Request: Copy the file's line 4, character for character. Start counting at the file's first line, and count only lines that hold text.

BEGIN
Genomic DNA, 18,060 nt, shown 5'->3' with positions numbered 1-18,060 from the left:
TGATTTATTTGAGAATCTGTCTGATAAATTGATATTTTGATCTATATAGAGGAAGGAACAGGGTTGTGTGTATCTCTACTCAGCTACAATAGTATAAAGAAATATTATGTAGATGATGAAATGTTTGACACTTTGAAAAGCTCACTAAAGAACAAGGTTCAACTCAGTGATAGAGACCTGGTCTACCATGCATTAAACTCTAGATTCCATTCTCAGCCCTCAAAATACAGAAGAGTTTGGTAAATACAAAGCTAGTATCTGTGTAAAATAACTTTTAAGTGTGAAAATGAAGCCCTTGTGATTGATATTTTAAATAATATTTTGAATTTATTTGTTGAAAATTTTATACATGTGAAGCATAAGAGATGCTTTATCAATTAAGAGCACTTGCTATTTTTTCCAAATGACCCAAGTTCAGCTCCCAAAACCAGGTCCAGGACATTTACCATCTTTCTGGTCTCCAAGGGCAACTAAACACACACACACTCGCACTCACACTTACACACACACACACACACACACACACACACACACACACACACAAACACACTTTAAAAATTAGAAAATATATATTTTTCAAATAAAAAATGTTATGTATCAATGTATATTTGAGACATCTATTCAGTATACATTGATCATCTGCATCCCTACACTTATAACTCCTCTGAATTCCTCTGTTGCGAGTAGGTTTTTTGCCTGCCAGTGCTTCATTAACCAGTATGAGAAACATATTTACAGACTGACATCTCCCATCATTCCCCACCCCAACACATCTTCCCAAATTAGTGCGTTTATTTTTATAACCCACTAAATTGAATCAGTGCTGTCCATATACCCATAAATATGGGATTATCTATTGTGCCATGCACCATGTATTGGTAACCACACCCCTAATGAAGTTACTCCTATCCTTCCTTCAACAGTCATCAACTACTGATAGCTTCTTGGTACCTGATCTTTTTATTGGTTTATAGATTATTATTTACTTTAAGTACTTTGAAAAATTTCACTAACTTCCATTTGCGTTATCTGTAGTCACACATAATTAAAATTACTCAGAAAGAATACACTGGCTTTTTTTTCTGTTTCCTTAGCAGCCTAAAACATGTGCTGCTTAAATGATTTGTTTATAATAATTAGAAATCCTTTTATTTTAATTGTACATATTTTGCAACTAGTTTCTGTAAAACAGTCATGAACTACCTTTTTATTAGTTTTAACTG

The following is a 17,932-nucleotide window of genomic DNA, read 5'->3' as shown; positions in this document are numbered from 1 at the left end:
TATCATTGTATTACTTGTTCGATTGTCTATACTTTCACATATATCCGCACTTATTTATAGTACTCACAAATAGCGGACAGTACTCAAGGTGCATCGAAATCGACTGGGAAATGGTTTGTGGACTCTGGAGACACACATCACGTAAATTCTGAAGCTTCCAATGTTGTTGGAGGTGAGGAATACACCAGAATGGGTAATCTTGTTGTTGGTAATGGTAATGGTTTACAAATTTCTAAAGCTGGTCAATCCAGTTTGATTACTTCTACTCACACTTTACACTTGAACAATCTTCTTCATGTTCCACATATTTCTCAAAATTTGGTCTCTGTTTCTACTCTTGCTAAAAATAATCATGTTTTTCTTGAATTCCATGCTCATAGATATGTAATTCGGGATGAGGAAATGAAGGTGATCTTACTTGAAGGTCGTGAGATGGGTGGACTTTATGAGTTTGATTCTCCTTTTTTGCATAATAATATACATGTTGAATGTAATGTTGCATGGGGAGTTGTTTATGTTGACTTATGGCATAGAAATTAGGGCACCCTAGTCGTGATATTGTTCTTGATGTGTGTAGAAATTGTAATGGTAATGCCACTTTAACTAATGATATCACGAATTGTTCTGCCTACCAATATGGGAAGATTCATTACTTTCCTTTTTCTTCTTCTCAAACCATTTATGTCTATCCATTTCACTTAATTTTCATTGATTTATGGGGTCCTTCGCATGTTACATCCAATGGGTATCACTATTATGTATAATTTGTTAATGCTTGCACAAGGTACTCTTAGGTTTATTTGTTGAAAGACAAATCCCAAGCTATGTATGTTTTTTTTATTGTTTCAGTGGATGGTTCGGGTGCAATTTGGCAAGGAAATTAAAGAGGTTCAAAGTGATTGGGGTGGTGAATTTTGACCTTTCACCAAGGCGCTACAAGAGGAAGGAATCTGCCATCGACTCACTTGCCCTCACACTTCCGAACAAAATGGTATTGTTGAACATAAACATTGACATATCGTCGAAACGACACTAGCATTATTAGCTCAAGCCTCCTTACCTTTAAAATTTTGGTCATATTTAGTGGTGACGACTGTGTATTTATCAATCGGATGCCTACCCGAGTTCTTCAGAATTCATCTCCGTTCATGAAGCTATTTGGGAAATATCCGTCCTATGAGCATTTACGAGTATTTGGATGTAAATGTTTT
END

TATCATTGTATTACTTGTTCGATTGTCTATACTTTCACATATATCCGCACTTATTTATAGTACTCACAAATAGCGGACAGTACTCAAGGTGCATCGAAATCGACTGGGAAATGGTTTGTGGACTCTGGAGACACACATCACGTAAATTCTGAAGCTTCCAATGTTGTTGGAGGTGAGGAATACACCAGAATGGGTAATCTTGTTGTTGGTAATGGTAATGGTTTACAAATTTCTAAAGCTGGTCAATCCAGTTTGATTACTTCTACTCACACTTTACACTTGAACAATCTTCTTCATGTTCCACATATTTCTCAAAATTTGGTCTCTGTTTCTACTCTTGCTAAAAATAATCATGTTTTTCTTGAATTCCATGCTCATAGATATGTAATTCGGGATGAGGAAATGAAGGTGATCTTACTTGAAGGTCGTGAGATGGGTGGACTTTATGAGTTTGATTCTCCTTTTTTGCATAATAATATACATGTTGAATGTAATGTTGCATGGGGAGTTGTTTATGTTGACTTATGGCATAGAAATTAGGGCACCCTAGTCGTGATATTGTTCTTGATGTGTGTAGAAATTGTAATGGTAATGCCACTTTAACTAATGATATCACGAATTGTTCTGCCTACCAATATGGGAAGATTCATTACTTTCCTTTTTCTTCTTCTCAAACCATTTATGTCTATCCATTTCACTTAATTTTCATTGATTTATGGGGTCCTTCGCATGTTACATCCAATGGGTATCACTATTATGTATAATTTGTTAATGCTTGCACAAGGTACTCTTAGGTTTATTTGTTGAAAGACAAATCCCAAGCTATGTATGTTTTTTTTATTGTTTCAGTGGATGGTTCGGGTGCAATTTGGCAAGGAAATTAAAGAGGTTCAAAGTGATTGGGGTGGTGAATTTTGACCTTTCACCAAGGCGCTACAAGAGGAAGGAATCTGCCATCGACTCACTTGCCCTCACACTTCCGAACAAAATGGTATTGTTGAACATAAACATTGACATATCGTCGAAACGACACTAGCATTATTAGCTCAAGCCTCCTTACCTTTAAAATTTTGGTCATATTTAGTGGTGACGACTGTGTATTTATCAATCGGATGCCTACCCGAGTTCTTCAGAATTCATCTCCGTTCATGAAGCTATTTGGGAAATATCCGTCCTATGAGCATTTACGAGTATTTGGATGTAAATGTTTT